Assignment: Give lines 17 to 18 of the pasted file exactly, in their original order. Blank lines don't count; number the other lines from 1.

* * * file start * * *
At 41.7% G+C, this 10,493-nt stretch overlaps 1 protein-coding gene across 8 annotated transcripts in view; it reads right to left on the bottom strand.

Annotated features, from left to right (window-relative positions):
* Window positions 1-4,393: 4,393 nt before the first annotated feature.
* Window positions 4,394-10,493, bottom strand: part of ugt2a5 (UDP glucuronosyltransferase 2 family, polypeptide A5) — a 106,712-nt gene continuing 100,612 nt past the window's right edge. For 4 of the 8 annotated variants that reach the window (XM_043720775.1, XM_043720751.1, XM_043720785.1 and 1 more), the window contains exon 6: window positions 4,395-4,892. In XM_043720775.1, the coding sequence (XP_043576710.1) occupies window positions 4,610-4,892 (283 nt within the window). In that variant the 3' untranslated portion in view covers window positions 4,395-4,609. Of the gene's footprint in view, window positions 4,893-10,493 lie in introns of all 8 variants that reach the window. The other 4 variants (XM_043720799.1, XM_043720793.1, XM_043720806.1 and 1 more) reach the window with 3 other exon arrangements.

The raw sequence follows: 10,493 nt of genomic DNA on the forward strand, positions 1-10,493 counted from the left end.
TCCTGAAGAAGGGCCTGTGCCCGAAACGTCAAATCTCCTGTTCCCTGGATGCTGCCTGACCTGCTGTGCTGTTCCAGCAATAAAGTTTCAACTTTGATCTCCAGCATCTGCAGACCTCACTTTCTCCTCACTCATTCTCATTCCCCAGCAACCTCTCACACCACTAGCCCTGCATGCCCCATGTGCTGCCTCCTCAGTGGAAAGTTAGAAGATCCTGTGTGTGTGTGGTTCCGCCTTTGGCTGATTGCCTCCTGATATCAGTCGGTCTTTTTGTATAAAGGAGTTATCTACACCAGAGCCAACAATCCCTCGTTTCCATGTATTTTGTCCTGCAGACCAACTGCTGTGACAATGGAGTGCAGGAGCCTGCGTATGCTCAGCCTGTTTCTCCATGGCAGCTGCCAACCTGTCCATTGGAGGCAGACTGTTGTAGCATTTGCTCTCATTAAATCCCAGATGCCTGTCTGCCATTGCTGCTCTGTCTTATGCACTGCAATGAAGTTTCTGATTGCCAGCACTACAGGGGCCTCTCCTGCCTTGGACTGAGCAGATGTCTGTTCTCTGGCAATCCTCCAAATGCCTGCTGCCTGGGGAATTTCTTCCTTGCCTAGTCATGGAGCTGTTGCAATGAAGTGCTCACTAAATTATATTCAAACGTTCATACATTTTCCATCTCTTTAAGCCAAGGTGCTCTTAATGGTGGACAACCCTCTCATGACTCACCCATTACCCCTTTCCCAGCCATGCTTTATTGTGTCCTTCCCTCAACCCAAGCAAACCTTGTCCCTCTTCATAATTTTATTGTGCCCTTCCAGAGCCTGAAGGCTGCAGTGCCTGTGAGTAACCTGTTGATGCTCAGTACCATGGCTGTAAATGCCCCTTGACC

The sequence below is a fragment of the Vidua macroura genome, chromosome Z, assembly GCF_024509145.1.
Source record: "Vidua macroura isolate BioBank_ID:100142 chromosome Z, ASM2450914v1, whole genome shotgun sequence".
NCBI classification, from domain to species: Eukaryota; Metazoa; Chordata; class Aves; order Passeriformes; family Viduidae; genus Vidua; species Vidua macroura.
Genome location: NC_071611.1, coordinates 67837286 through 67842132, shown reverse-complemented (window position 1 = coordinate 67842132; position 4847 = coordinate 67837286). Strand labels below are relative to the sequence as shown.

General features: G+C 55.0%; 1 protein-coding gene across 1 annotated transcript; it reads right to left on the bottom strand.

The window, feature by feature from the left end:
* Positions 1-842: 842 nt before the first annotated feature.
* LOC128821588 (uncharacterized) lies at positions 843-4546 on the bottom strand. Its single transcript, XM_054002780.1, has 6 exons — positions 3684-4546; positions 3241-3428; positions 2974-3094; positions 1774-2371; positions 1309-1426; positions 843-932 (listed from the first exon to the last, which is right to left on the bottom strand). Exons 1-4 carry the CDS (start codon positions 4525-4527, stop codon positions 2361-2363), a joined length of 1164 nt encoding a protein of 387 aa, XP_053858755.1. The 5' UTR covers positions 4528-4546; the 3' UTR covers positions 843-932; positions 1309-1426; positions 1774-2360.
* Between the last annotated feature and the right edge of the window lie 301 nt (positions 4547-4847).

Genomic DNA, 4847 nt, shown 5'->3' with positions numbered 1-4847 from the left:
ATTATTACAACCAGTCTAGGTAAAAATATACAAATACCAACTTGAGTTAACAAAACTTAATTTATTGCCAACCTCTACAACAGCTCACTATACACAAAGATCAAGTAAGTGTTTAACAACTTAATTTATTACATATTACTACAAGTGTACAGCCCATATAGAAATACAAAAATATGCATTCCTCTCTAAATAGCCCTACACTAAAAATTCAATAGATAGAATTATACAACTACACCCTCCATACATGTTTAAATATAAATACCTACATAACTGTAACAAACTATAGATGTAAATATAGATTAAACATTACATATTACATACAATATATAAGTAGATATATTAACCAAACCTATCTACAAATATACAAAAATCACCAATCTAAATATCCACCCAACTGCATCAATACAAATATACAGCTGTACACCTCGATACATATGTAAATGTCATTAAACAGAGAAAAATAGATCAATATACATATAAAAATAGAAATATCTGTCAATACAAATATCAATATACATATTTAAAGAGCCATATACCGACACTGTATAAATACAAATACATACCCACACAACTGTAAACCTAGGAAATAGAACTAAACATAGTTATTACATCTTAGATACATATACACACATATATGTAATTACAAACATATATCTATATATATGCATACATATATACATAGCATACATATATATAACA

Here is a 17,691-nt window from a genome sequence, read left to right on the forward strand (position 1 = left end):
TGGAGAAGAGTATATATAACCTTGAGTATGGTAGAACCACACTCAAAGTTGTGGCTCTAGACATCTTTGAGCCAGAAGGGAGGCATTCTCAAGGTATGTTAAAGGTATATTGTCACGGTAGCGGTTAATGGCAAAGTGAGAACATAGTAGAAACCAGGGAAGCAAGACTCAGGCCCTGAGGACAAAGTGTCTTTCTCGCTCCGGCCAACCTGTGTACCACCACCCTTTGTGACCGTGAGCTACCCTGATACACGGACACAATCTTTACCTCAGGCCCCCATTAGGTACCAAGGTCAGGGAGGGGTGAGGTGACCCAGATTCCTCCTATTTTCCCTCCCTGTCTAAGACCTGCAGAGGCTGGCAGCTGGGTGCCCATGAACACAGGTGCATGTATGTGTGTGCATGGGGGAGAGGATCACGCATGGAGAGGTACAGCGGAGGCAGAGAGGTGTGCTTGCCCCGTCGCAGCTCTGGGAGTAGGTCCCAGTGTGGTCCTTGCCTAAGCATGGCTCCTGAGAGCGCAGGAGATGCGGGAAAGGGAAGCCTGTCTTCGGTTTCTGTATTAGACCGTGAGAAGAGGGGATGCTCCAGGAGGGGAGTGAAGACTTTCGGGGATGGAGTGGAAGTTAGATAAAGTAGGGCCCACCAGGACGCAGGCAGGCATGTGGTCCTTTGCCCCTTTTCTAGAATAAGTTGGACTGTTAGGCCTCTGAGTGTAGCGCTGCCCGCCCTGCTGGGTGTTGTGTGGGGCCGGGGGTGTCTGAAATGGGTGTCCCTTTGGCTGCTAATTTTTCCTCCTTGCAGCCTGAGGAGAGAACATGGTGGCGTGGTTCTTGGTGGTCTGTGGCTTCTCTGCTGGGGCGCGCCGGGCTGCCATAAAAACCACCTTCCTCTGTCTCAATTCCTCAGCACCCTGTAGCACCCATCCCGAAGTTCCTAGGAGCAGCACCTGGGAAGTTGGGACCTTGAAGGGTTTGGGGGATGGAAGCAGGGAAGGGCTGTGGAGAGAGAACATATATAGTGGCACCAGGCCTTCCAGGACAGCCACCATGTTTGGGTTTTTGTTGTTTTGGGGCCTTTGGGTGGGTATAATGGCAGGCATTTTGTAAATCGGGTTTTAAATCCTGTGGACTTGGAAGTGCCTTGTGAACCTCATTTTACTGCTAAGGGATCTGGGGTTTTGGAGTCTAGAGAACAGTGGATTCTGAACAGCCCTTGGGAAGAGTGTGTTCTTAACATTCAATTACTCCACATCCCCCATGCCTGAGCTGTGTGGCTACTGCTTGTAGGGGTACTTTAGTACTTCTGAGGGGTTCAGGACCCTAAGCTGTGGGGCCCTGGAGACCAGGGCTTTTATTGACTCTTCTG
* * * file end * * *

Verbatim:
ATTATTACAACCAGTCTAGGTAAAAATATACAAATACCAACTTGAGTTAACAAAACTTAATTTATTGCCAACCTCTACAACAGCTCACTATACACAAAGATCAAGTAAGTGTTTAACAACTTAATTTATTACATATTACTACAAGTGTACAGCCCATATAGAAATACAAAAATATGCATTCCTCTCTAAATAGCCCTACACTAAAAATTCAATAGATAGAATTATACAACTACACCCTCCATACATGTTTAAATATAAATACCTACATAACTGTAACAAACTATAGATGTAAATATAGATTAAACATTACATATTACATACAATATATAAGTAGATATATTAACCAAACCTATCTACAAATATACAAAAATCACCAATCTAAATATCCACCCAACTGCATCAATACAAATATACAGCTGTACACCTCGATACATATGTAAATGTCATTAAACAGAGAAAAATAGATCAATATACATATAAAAATAGAAATATCTGTCAATACAAATATCAATATACATATTTAAAGAGCCATATACCGACACTGTATAAATACAAATACATACCCACACAACTGTAAACCTAGGAAATAGAACTAAACATAGTTATTACATCTTAGATACATATACACACATATATGTAATTACAAACATATATCTATATATATGCATACATATATACATAGCATACATATATATAACA

Here is a 17,691-nt window from a genome sequence, read left to right on the forward strand (position 1 = left end):